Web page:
VAT in UAE

Value-Added Tax or VAT is a tax on the consumption or use of goods and services levied at the point of sale. VAT is a form of indirect tax and is used in more than 180 countries around the world. All OECD countries except for the US have VAT (or a variation). While it feels exactly the same as a general sales tax to end-consumers, VAT is a more sophisticated tax and overcomes many challenges that affect the general sales tax.

VAT is charged at each step of the 'supply chain'. End consumers generally bear the VAT cost while registered businesses collect and account for the tax, in a way acting as a tax collector on behalf of the Federal Tax Authority.

Only VAT registered businesses will need to charge and account for VAT.

Why is the UAE implementing VAT?

The UAE Federal and Emirate governments provide citizens and residents with many different public services – including hospitals, roads, public schools, parks, waste control, and police services. These services are paid for from the government budgets. VAT will provide our country with a new source of income which will contribute to the continued provision of high quality public services into the future. It will also help government move towards its vision of reducing dependence on oil and other hydrocarbons as a source of revenue.

When will the VAT go into effect and what will be the rates?

VAT will be introduced across the UAE on 1 January 2018 at a standard rate of 5%.

Who can or will be able to register for VAT?

A business must register for VAT if their taxable supplies and imports exceed the mandatory registration threshold of AED 375,000.

Furthermore, a business may choose to register for VAT voluntarily if their supplies and imports are less than the mandatory registration threshold, but exceed the voluntary registration threshold of AED 187,500.

Similarly, a business may register voluntarily if their expenses exceed the voluntary registration threshold. This latter opportunity to register voluntarily is designed to enable start-up businesses with no turnover to register for VAT.

How long must a taxable person retain VAT invoices for?

Any taxable person must retain VAT invoices issued and received for a minimum of 5 years.

How should a business determine the place of supply?

The place of supply will determine whether a supply is made within the UAE (in which case the UAE VAT law will apply), or outside the UAE for VAT purposes.

For a supply of goods, the place of supply should be the location of goods when the supply takes place with special rules for certain categories of supplies (e.g. water and energy, cross border supplies).

For the supply of services, the place of supply should be where the supplier is established with special rules for certain categories of supplies (e.g. cross border supplies between businesses).

How will real estate be treated? 

The VAT treatment of real estate will depend on whether it is a commercial or residential property.

Supplies (including sales or leases) of commercial properties will be taxable at the standard VAT rate (i.e 5%).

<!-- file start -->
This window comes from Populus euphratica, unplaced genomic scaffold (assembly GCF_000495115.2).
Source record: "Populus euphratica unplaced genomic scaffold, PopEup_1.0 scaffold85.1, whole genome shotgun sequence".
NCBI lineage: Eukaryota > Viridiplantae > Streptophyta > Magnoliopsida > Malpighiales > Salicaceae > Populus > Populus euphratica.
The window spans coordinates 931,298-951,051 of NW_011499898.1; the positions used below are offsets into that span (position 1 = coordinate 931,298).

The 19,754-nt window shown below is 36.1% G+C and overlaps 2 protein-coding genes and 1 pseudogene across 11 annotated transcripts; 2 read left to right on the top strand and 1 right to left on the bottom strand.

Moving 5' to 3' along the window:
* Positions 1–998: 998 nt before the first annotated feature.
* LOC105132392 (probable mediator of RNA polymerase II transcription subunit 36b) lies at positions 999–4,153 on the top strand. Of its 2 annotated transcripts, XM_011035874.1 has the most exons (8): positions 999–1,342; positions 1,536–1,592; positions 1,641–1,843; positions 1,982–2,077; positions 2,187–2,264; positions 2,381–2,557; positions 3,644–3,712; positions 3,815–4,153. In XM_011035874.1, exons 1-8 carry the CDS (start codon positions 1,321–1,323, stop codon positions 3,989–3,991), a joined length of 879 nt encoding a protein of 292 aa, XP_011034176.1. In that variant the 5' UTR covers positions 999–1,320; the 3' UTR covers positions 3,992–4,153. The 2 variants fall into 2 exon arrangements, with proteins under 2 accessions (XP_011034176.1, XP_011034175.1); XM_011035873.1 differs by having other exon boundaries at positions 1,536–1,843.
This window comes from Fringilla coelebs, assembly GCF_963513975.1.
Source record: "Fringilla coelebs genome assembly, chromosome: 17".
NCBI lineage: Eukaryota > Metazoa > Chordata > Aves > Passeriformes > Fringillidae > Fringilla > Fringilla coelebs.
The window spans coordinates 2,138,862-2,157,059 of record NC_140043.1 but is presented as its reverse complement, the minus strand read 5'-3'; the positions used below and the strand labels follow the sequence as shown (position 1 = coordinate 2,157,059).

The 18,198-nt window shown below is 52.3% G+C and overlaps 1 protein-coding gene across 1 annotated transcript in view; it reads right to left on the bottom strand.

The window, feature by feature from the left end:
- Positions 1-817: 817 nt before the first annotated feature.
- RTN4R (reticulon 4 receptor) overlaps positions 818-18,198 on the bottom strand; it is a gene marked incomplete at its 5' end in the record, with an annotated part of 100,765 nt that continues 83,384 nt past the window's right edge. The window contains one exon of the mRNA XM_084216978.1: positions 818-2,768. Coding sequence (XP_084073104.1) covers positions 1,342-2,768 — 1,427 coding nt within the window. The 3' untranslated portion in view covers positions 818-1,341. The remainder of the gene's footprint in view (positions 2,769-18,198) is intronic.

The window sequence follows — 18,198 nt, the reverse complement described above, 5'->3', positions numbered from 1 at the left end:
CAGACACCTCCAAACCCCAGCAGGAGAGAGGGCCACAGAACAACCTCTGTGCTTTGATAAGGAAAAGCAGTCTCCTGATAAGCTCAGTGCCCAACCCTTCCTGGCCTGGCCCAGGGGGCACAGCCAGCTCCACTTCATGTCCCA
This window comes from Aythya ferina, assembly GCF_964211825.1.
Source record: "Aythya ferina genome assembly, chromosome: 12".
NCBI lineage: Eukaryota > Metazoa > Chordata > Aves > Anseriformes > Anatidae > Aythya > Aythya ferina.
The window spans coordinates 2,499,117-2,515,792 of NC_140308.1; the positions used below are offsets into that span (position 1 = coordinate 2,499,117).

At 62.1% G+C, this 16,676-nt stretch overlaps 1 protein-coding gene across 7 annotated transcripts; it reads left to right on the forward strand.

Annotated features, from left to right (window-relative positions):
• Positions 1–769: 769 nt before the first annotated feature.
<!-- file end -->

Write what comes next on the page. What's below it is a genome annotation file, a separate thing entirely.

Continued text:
On the other hand, supplies of residential properties will generally be exempt from VAT. This will ensure that VAT would not constitute an irrecoverable cost to persons who buy their own properties. In order to ensure that real estate developers can recover VAT on construction of residential properties, the first supply of residential properties within 3 years from their completion will be zero-rated.

What sectors will be zero rated?

  • Exports of goods and services to outside the GCC;
  • International transportation, and related supplies;
  • Supplies of certain sea, air and land means of transportation (such as aircrafts and ships);
  • Certain investment grade precious metals (e.g. gold, silver, of 99% purity);
  • Newly constructed residential properties, that are supplied for the first time within 3 years of their construction 
  • Supply of certain education services, and supply of relevant goods and services;
  • Supply of certain Healthcare services, and supply of relevant goods and services.

What sectors will be exempt? 

The following categories of supplies will be exempt from VAT:

  • The supply of some financial services (clarified in VAT legislation);
  • Residential properties;
  • Bare land; and
  • Local passenger transport

Will there be transitional rules?

Special rules will be provided to deal with various situations that may arise in respect of supplies that span the introduction of VAT. For example:

  • Where a payment is received in respect of a supply of goods before the introduction of VAT but the goods are actually delivered after the introduction of VAT, this means that VAT will have to be charged on such supplies. Likewise, special rules will apply with regards to supplies of services spanning the introduction of VAT.
  • Where a contract is concluded prior to the introduction of VAT in respect of a supply which is wholly or partly made after the introduction of VAT, and the contract does not contain clauses relating to the VAT treatment of the supply, then consideration for the supply will be treated as inclusive of VAT. There will, however, be special provisions to allow suppliers to charge VAT in situations where their recipient is able to recover their VAT but where there is no VAT clause.

Will there be a margin scheme?

To avoid double taxation where second hand goods are acquired by a registered person from an unregistered person for the purpose of resale, the VAT-registered person will be able to account for VAT on sales of second hand goods with reference to the difference between the purchase price of the goods and the selling price of the goods (that is, the profit margin). The VAT which must be accounted for by the registered person will be included in the profit margin. The legislation will include the details of the conditions to be met in order to apply this mechanism.